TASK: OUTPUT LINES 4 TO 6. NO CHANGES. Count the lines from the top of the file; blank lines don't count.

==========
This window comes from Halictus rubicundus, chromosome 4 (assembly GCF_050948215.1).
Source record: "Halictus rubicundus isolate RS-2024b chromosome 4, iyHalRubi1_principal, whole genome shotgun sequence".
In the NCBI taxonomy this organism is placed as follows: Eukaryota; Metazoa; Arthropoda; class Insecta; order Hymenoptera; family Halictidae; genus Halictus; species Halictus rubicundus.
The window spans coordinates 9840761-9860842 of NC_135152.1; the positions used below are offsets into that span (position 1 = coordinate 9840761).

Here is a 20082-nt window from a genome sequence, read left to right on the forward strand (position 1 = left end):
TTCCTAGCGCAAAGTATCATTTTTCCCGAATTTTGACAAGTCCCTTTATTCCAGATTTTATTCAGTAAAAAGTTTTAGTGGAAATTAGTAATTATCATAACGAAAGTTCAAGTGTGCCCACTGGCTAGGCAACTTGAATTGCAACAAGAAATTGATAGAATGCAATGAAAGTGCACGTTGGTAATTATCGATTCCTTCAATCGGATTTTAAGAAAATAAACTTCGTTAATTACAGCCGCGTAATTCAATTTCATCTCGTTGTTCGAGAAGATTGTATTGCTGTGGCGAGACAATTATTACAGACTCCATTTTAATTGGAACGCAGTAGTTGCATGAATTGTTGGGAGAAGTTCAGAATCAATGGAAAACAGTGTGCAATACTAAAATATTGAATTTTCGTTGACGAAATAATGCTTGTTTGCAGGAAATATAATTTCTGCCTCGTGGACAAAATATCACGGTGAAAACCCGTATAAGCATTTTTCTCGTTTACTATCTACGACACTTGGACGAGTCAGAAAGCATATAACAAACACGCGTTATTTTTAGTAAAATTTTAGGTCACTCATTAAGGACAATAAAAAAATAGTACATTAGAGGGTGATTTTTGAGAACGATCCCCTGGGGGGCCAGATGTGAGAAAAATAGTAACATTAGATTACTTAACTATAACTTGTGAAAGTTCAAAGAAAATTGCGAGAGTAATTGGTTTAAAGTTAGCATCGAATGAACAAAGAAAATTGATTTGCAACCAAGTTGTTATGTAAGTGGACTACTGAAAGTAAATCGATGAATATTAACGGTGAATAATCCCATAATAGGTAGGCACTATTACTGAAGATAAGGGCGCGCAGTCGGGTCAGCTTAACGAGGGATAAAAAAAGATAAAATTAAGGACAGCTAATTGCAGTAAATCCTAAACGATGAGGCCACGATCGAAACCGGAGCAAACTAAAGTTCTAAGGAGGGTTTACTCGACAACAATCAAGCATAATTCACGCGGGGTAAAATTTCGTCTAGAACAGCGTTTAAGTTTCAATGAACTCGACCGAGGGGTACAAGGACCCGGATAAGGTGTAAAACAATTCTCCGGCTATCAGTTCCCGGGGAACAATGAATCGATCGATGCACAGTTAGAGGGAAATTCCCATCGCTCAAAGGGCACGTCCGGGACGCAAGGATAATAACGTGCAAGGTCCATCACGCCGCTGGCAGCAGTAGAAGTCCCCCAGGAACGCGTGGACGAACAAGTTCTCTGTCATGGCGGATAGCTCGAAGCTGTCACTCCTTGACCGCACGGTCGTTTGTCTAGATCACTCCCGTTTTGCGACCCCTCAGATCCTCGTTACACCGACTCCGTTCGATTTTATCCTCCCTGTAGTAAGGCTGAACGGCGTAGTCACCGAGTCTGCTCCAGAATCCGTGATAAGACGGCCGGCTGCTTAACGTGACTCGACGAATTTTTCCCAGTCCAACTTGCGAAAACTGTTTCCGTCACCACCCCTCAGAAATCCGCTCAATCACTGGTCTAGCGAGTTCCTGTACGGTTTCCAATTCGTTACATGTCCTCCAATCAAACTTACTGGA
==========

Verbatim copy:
The window spans coordinates 9840761-9860842 of NC_135152.1; the positions used below are offsets into that span (position 1 = coordinate 9840761).

Here is a 20082-nt window from a genome sequence, read left to right on the forward strand (position 1 = left end):
TTCCTAGCGCAAAGTATCATTTTTCCCGAATTTTGACAAGTCCCTTTATTCCAGATTTTATTCAGTAAAAAGTTTTAGTGGAAATTAGTAATTATCATAACGAAAGTTCAAGTGTGCCCACTGGCTAGGCAACTTGAATTGCAACAAGAAATTGATAGAATGCAATGAAAGTGCACGTTGGTAATTATCGATTCCTTCAATCGGATTTTAAGAAAATAAACTTCGTTAATTACAGCCGCGTAATTCAATTTCATCTCGTTGTTCGAGAAGATTGTATTGCTGTGGCGAGACAATTATTACAGACTCCATTTTAATTGGAACGCAGTAGTTGCATGAATTGTTGGGAGAAGTTCAGAATCAATGGAAAACAGTGTGCAATACTAAAATATTGAATTTTCGTTGACGAAATAATGCTTGTTTGCAGGAAATATAATTTCTGCCTCGTGGACAAAATATCACGGTGAAAACCCGTATAAGCATTTTTCTCGTTTACTATCTACGACACTTGGACGAGTCAGAAAGCATATAACAAACACGCGTTATTTTTAGTAAAATTTTAGGTCACTCATTAAGGACAATAAAAAAATAGTACATTAGAGGGTGATTTTTGAGAACGATCCCCTGGGGGGCCAGATGTGAGAAAAATAGTAACATTAGATTACTTAACTATAACTTGTGAAAGTTCAAAGAAAATTGCGAGAGTAATTGGTTTAAAGTTAGCATCGAATGAACAAAGAAAATTGATTTGCAACCAAGTTGTTATGTAAGTGGACTACTGAAAGTAAATCGATGAATATTAACGGTGAATAATCCCATAATAGGTAGGCACTATTACTGAAGATAAGGGCGCGCAGTCGGGTCAGCTTAACGAGGGATAAAAAAAGATAAAATTAAGGACAGCTAATTGCAGTAAATCCTAAACGATGAGGCCACGATCGAAACCGGAGCAAACTAAAGTTCTAAGGAGGGTTTACTCGACAACAATCAAGCATAATTCACGCGGGGTAAAATTTCGTCTAGAACAGCGTTTAAGTTTCAATGAACTCGACCGAGGGGTACAAGGACCCGGATAAGGTGTAAAACAATTCTCCGGCTATCAGTTCCCGGGGAACAATGAATCGATCGATGCACAGTTAGAGGGAAATTCCCATCGCTCAAAGGGCACGTCCGGGACGCAAGGATAATAACGTGCAAGGTCCATCACGCCGCTGGCAGCAGTAGAAGTCCCCCAGGAACGCGTGGACGAACAAGTTCTCTGTCATGGCGGATAGCTCGAAGCTGTCACTCCTTGACCGCACGGTCGTTTGTCTAGATCACTCCCGTTTTGCGACCCCTCAGATCCTCGTTACACCGACTCCGTTCGATTTTATCCTCCCTGTAGTAAGGCTGAACGGCGTAGTCACCGAGTCTGCTCCAGAATCCGTGATAAGACGGCCGGCTGCTTAACGTGACTCGACGAATTTTTCCCAGTCCAACTTGCGAAAACTGTTTCCGTCACCACCCCTCAGAAATCCGCTCAATCACTGGTCTAGCGAGTTCCTGTACGGTTTCCAATTCGTTACATGTCCTCCAATCAAACTTACTGGA